Waiting is hard.  Whether it’s for something good that we’re looking forward to or something challenging over which we have little or no control, waiting is hard.  And if we don’t know when the waiting is going to be over, it’s even harder.  So what will we do as we wait?  How will we cope as we continue to wait?  How will we as disciples of Jesus Christ, disciples of the living Lord, live and act in this particular and challenging time?  What will we choose? 

Joshua encouraged the Israelite people to put their trust in the Lord God who had led them through challenging times in the past, who had guarded them from evil, who had protected them through it all.  God didn’t always make their lives easy, but God was always, always with them.  And Jesus Christ our Risen Lord came and said to the eleven disciples who were huddled together on a mountain in Galilee, to the mountain to which Jesus had directed them, and Christ’s final words to his disciples, according to the Gospel of Matthew, are these: “Remember, I am with you always, to the end of the age.” (Matthew 28:20)  So as we continue to wait in these uncertain and challenging times, let us draw strength from the God who has already chosen us.  Let us remember the words of the Apostle Paul, who in the 8th chapter of Romans said, “I have become absolutely convinced that neither death nor life, neither messenger of Heaven nor monarch of earth, neither what happens today nor what may happen tomorrow, nor a power from on high nor a power from below, nor anything else in God’s whole world has any power to separate us from the love of God in Christ Jesus our Lord!”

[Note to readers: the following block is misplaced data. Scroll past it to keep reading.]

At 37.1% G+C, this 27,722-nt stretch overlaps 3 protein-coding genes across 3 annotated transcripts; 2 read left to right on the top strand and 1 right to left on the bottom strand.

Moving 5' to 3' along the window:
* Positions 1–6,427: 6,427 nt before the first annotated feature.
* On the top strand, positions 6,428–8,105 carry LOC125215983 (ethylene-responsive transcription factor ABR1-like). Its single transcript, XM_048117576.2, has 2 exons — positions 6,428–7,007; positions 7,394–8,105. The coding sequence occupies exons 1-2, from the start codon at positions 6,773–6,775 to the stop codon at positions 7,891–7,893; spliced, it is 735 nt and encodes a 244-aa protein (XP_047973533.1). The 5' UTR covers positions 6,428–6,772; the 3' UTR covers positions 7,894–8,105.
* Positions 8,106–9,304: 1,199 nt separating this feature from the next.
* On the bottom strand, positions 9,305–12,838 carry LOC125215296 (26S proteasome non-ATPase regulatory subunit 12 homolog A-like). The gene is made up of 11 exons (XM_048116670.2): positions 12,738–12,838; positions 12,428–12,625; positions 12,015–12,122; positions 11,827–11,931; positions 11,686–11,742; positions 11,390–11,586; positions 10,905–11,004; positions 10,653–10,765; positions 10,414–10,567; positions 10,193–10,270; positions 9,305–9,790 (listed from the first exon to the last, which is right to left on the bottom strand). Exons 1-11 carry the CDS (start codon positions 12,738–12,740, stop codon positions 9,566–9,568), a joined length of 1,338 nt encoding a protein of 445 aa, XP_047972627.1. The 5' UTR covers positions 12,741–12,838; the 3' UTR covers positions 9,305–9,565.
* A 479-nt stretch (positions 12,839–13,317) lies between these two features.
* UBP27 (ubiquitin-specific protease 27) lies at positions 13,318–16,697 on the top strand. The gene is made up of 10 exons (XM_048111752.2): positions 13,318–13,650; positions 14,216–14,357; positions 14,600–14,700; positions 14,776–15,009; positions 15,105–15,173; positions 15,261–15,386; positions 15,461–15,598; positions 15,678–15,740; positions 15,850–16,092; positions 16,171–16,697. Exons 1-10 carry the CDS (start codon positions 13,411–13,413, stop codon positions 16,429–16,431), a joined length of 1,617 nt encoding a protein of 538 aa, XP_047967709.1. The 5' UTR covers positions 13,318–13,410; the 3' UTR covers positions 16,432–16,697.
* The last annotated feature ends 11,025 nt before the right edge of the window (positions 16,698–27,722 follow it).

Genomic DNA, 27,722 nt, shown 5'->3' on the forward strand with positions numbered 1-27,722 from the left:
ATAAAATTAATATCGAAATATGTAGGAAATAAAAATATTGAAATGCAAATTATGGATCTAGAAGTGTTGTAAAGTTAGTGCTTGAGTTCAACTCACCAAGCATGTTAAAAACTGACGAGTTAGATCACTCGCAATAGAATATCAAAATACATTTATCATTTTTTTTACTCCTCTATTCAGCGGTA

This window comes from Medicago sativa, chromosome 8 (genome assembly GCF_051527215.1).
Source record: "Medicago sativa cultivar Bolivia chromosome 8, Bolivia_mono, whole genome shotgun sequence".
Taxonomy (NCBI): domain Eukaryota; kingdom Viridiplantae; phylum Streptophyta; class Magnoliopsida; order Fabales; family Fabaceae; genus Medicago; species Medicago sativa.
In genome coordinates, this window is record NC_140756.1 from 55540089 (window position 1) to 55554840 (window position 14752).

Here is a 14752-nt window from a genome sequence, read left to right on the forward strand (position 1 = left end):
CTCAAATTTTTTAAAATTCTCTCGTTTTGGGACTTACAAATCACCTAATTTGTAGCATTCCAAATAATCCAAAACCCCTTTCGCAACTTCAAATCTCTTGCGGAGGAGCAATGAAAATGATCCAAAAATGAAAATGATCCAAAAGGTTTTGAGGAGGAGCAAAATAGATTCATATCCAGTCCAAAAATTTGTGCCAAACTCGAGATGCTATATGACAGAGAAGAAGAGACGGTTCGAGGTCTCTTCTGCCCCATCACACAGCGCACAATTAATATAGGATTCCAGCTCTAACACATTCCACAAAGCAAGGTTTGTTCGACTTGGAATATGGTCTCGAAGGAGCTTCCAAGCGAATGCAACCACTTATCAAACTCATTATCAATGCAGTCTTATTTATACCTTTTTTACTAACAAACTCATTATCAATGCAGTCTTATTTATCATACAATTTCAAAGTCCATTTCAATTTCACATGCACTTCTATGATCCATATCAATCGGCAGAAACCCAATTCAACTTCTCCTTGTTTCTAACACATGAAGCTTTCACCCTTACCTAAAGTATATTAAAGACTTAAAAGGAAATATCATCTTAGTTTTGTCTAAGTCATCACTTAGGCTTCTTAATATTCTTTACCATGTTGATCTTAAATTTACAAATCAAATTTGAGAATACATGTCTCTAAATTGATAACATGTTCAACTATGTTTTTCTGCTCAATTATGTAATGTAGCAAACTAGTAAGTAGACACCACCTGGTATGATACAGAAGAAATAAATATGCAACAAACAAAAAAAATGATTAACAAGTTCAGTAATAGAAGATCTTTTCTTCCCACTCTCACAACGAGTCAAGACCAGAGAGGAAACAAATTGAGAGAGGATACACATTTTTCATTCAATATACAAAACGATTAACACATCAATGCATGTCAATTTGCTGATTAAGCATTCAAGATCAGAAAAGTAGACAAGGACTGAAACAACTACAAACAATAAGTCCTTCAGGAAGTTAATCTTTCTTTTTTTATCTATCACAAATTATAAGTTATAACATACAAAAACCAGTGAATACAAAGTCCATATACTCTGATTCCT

My friends, in the midst of what may very well be continuing election turmoil, and in the midst of a pandemic that has affected and changed life for everyone in the world and while the numbers of sick and dieing continue to skyrocket, I encourage you to choose God.  Remember that we cannot control what others do.  All we can do is control ourselves.  We can influence others, for good or for naught, but we can only control ourselves.  We have a choice: to love or to hate, to hope or to despair, to have faith or to live in fear, to live or to die, to trust in God Almighty who has been our guide and our protector and our comfort, the God who comes to us in Jesus Christ, or to ignore God’s very presence with us.  The choice is ours; the choice is yours.  Choose this day, but as for me, I choose love, not hate.  I choose hope, not despair.  I choose faith, not fear.  I choose life, not death.  I choose God!  What will you choose?  Amen.